Click the star to add/remove an item to/from your individual schedule.
You need to be logged in to avail of this functionality.

Accepted Paper:

has pdf download The uncertainties and anxieties of veiling amongst British Pakistani women in Sheffield  
Hester Clarke (University of Manchester)

Paper short abstract:

This paper explores the everyday ambiguities, concerns and apparent contradictions that arise for young British-born Pakistani women in Sheffield in deciding to wear the hijab; adding to explorations of the practice of veiling which inform discussions of gendered Islamic piety in daily life.

Paper long abstract:

Deciding when and how to wear the hijab raises particular dilemmas for British-born Pakistani women. Whilst all my informants (with whom I worked between July 2012 and September 2013) state that wearing the hijab is mandatory for Muslim women, many do not wear the garment themselves. Furthermore, young women frequently remove their hijab during special occasions, or only wear it within certain spaces. Aside from temporal and spatial differences in hijab wearing, many women who veil express concern and anxiety regarding their 'true intentions' for veiling, and the potential discrepancies between their outer appearance and 'inner selves'. Finally, for a minority of women, wearing the hijab is part of 'fitting in', 'looking good' or covering 'bad' hair, and divorced from expected discourses of piety, morality and/or politics.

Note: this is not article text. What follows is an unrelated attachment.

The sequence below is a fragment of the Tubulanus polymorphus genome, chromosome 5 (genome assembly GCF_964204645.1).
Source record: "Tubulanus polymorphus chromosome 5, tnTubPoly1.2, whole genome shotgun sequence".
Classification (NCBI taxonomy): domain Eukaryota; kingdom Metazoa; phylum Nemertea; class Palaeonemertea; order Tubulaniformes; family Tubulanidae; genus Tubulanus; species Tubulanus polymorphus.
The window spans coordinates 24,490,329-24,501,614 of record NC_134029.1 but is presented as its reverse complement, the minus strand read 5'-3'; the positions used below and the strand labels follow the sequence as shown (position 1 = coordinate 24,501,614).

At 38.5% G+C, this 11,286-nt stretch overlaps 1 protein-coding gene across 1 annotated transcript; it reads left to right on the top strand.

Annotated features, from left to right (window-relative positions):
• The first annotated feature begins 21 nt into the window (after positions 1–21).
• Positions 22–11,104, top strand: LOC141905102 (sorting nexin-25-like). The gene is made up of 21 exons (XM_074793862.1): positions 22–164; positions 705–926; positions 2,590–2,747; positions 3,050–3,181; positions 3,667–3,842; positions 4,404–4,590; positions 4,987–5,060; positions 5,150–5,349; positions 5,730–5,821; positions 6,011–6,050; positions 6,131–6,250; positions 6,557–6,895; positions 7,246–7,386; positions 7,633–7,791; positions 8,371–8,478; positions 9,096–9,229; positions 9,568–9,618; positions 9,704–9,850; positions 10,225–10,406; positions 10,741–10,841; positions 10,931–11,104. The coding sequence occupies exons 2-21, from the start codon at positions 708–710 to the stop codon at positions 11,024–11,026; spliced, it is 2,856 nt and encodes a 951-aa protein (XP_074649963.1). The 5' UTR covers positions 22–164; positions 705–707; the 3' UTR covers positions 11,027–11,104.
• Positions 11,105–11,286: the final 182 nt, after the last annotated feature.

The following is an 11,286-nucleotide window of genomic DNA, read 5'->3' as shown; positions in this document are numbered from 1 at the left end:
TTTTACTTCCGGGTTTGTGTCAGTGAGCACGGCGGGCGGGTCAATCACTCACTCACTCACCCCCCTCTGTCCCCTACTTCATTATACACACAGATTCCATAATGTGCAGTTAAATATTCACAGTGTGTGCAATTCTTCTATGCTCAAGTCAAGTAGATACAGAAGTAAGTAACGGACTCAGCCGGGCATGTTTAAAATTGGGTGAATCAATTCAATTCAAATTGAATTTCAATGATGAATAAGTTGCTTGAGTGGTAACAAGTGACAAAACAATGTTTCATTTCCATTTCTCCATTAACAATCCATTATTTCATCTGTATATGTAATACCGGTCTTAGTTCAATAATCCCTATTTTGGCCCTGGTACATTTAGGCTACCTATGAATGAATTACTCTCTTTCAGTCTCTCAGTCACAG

Building on the responses of Deeb and Schielke in the 2015 5:2 edition of HAU, I explore the complex relationships between moral schemas, notions of 'intention', and the desire to be beautiful and 'fit in', which influence the hijab-wearing practices of British Pakistanis. I argue that these practices contribute to an ongoing performance of self, which is entangled within understandings of piety, morality, and beauty which in turn, are mediated by social relationships. I demonstrate how such entanglements yield incoherent and ambiguous outcomes for women in their daily lives; thereby contributing to the ethnographically-informed discussions both on veiling amongst Muslim women in the UK (see Tarlo 2010, Tarlo and Moor 2013), and wider debates on gender and 'everyday Islam'.

Panel P094
Gendering 'everyday Islam'
  Session 1